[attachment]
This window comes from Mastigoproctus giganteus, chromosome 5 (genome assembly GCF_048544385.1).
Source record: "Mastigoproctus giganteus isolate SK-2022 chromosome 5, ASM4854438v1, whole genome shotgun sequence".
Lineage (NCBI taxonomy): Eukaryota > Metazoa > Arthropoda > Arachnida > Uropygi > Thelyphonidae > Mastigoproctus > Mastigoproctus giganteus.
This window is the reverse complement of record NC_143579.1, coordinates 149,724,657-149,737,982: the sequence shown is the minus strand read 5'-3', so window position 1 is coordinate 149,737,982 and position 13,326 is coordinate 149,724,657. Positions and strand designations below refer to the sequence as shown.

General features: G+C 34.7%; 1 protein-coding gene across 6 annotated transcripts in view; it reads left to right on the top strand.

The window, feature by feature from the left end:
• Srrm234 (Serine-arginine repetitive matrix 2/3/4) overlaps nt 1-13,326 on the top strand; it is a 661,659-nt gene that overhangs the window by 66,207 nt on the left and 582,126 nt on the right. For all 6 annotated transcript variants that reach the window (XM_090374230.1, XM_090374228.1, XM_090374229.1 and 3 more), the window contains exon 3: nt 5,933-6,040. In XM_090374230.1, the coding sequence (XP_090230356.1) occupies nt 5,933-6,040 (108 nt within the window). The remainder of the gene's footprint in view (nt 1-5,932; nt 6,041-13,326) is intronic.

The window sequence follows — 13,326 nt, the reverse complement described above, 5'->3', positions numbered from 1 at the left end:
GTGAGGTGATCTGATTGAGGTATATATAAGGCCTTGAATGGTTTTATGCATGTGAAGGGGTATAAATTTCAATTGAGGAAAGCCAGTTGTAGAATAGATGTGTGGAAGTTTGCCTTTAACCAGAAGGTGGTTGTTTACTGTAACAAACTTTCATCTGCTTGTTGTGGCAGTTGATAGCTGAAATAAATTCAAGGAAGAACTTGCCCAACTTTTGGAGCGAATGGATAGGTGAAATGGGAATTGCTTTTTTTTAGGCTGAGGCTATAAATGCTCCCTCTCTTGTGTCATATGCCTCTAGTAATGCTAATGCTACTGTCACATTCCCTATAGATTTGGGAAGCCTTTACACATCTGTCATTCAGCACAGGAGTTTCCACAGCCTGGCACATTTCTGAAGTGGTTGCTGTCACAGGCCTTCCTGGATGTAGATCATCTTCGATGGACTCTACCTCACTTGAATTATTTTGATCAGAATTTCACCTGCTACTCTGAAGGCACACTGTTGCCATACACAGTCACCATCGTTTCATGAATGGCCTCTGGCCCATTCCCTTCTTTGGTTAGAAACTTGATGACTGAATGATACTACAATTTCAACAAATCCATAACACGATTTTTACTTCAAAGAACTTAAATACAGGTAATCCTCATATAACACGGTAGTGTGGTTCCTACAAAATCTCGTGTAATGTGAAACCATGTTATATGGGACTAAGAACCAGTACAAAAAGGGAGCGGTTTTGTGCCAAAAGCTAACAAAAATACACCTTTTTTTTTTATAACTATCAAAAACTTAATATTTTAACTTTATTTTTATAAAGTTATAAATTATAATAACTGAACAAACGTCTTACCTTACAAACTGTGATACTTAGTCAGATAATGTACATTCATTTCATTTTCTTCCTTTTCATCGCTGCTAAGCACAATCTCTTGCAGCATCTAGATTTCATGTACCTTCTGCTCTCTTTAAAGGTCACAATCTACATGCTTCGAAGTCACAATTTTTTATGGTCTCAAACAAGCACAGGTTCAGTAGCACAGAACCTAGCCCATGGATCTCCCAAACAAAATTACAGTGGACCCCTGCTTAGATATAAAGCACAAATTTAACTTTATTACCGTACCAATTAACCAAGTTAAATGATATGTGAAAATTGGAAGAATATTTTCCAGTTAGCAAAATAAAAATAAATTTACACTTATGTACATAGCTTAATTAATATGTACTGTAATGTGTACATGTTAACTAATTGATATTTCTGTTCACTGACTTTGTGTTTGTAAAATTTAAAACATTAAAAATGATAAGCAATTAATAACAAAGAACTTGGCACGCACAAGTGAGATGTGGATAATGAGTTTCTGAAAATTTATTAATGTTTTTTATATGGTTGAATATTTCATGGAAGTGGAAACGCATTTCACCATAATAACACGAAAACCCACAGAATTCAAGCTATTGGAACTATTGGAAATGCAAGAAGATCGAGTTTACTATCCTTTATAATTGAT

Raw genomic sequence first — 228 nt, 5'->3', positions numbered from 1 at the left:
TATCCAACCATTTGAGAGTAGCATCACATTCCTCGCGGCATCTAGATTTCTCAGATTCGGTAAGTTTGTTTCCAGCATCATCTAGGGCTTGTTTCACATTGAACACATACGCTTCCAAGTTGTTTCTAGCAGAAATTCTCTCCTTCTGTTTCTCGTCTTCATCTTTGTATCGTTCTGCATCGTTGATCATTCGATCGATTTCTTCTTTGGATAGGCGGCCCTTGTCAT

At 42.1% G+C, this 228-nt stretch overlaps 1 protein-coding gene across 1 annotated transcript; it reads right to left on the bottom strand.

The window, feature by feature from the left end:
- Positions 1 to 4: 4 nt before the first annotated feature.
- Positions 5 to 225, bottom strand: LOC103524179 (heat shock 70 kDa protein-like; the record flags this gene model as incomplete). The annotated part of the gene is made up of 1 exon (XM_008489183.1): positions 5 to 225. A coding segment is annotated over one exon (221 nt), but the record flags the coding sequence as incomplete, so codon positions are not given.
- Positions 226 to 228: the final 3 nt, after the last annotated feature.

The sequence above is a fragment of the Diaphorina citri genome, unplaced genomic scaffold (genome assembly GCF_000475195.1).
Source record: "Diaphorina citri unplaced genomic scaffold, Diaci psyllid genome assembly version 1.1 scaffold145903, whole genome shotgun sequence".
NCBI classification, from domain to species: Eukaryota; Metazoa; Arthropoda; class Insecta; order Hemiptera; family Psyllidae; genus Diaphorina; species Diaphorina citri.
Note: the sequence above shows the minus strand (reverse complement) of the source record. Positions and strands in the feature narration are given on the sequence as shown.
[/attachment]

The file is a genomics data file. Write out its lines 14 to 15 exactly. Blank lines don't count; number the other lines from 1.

- Positions 1 to 4: 4 nt before the first annotated feature.
- Positions 5 to 225, bottom strand: LOC103524179 (heat shock 70 kDa protein-like; the record flags this gene model as incomplete). The annotated part of the gene is made up of 1 exon (XM_008489183.1): positions 5 to 225. A coding segment is annotated over one exon (221 nt), but the record flags the coding sequence as incomplete, so codon positions are not given.